How Do I Leave my Social Media Account in My Will?

Bigstock-Hand-Holding-A-Social-Media-D-30332120 “You have to plan ahead… As more wealth moves into the cloud, good luck tracking this stuff.”

Andrew Magliochetti always feared dying without an estate plan, so in his 20s, he prepared a will. In addition, he listed his digital assets, which include digitized family movies and social media accounts, plus some assets that are more esoteric, like digital currencies and domain names. Magliochetti then stored his passwords, including those for Facebook and Twitter, on a password manager that his brother, who is his estate executor, could easily find. He uploaded family photos and movies to the file-hosting service so that they are easy to share.

Many people neglect to include digital effects in their estate plans, which can be a huge mistake, as valuable assets may go unnoticed, or money and time might be spent attempting to find them.

There are some assets like digital currencies, video game characters, and Internet domain names that exist only in cyberspace. You can’t put these in a safety deposit box: they can be overlooked because they aren’t as tangible. These days, folks are acquiring more digital assets like Facebook photos or email addresses all the time. However, getting access to social media accounts can be difficult because laws governing digital assets vary by state. Online sites concerned with user privacy have drastically different terms and conditions that sometimes exclude executors.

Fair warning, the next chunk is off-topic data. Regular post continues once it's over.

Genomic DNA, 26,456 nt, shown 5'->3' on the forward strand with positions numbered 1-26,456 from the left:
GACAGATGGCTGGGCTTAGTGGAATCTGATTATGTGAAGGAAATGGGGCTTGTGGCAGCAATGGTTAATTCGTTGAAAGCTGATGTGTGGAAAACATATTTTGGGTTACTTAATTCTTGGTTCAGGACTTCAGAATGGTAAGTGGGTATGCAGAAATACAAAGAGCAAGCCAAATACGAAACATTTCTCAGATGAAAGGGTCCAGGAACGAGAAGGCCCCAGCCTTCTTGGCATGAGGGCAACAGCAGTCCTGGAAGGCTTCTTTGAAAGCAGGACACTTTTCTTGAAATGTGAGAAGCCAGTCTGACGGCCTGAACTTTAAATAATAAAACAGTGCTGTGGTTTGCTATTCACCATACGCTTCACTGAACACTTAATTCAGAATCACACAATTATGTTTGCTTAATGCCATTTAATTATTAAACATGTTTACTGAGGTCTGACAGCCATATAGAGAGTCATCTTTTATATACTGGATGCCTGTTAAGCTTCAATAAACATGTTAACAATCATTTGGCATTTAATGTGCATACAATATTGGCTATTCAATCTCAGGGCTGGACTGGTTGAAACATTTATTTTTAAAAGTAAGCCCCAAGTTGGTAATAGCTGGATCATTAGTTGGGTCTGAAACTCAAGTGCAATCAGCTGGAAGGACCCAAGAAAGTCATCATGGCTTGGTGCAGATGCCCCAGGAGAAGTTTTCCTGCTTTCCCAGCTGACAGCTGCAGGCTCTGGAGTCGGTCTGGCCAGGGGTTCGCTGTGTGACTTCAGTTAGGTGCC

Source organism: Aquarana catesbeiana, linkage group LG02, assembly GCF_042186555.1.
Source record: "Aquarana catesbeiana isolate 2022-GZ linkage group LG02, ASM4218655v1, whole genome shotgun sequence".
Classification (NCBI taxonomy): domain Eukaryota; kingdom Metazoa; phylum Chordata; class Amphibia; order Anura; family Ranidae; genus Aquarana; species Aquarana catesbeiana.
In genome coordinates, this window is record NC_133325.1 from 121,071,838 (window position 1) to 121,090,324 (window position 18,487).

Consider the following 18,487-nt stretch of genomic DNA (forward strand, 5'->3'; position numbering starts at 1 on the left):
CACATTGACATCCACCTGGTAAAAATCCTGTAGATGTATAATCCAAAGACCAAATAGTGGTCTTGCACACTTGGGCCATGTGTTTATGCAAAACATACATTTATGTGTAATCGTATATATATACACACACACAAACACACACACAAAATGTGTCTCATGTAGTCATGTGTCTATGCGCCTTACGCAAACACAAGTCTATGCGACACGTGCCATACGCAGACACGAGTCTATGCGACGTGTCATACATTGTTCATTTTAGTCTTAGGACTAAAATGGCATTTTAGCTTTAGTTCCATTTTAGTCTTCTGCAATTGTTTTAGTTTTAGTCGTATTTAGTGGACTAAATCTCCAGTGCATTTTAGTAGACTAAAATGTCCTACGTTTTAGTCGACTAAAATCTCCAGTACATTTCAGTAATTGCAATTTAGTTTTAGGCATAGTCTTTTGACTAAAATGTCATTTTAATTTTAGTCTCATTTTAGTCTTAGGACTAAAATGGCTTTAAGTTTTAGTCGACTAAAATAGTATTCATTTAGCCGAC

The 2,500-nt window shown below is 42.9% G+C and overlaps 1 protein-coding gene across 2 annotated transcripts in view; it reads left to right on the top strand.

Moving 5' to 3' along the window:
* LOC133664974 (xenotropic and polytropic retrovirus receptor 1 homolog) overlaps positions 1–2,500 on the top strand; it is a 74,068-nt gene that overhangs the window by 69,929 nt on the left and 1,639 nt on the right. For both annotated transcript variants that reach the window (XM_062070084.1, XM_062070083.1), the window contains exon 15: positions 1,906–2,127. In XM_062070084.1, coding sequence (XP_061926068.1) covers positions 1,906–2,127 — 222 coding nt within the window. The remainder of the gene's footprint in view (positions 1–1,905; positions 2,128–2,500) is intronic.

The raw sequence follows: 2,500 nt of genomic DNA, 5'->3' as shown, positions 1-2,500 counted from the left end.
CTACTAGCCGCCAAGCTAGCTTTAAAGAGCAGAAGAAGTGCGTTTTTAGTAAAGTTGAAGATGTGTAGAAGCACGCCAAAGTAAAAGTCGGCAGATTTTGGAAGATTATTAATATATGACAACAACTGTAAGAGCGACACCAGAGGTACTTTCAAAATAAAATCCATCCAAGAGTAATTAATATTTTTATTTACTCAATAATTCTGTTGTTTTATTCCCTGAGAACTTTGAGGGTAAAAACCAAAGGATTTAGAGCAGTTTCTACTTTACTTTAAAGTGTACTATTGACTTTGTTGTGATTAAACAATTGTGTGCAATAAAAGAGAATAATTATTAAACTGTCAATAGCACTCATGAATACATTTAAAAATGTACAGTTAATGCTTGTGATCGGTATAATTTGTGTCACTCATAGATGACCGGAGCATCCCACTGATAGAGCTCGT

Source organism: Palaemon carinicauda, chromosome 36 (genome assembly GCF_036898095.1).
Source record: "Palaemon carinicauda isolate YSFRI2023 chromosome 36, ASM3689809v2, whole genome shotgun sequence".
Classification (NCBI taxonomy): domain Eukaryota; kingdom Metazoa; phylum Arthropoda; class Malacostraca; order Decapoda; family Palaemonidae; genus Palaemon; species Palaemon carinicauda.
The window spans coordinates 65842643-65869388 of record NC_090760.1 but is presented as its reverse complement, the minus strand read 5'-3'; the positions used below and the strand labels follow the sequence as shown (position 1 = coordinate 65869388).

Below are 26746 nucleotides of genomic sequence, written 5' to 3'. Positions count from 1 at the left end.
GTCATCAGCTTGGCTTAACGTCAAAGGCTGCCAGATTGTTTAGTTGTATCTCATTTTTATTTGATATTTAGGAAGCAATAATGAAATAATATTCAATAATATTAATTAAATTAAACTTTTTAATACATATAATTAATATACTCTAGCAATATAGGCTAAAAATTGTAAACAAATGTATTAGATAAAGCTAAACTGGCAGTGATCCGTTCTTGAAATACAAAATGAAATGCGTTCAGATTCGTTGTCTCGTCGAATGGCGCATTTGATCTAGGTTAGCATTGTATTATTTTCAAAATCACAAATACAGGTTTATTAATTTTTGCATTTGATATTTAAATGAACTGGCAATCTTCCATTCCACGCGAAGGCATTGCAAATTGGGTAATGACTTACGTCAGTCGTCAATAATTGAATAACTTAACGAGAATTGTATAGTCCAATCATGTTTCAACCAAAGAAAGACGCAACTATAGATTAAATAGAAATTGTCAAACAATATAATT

Create an inventory of your online accounts and their passwords—but don’t include them in your will. Wills should not be changed as often as you change your online account information. Simply explain how you want each account handled if you die, with the terms and conditions for each site included. Save this inventory in an encrypted file, a safe, and with your estate planning attorney. You should also authorize your executor to obtain access to devices and online accounts and reset passwords.

Keep your photos on a computer or local storage device rather than an online site so they’re easier to retrieve. Better yet, save them on two storage devices in separate places, like a home safe and a lawyer’s office.

Some assets can’t be passed on to heirs. An iTunes library can’t be passed as digital music and e-book purchases are nontransferable because they’re licensed to the user. You can only leave these assets if a user agreement permits it.

As Mr. Magliochetti says, “Make the process as easy as possible. As Internet adoption continues, planning will become more important.”

For more information about estate planning, please visit my estate planning website.

Reference: New York Times (November 11, 2015) “Plan Your Digital Legacy, and Update Often”

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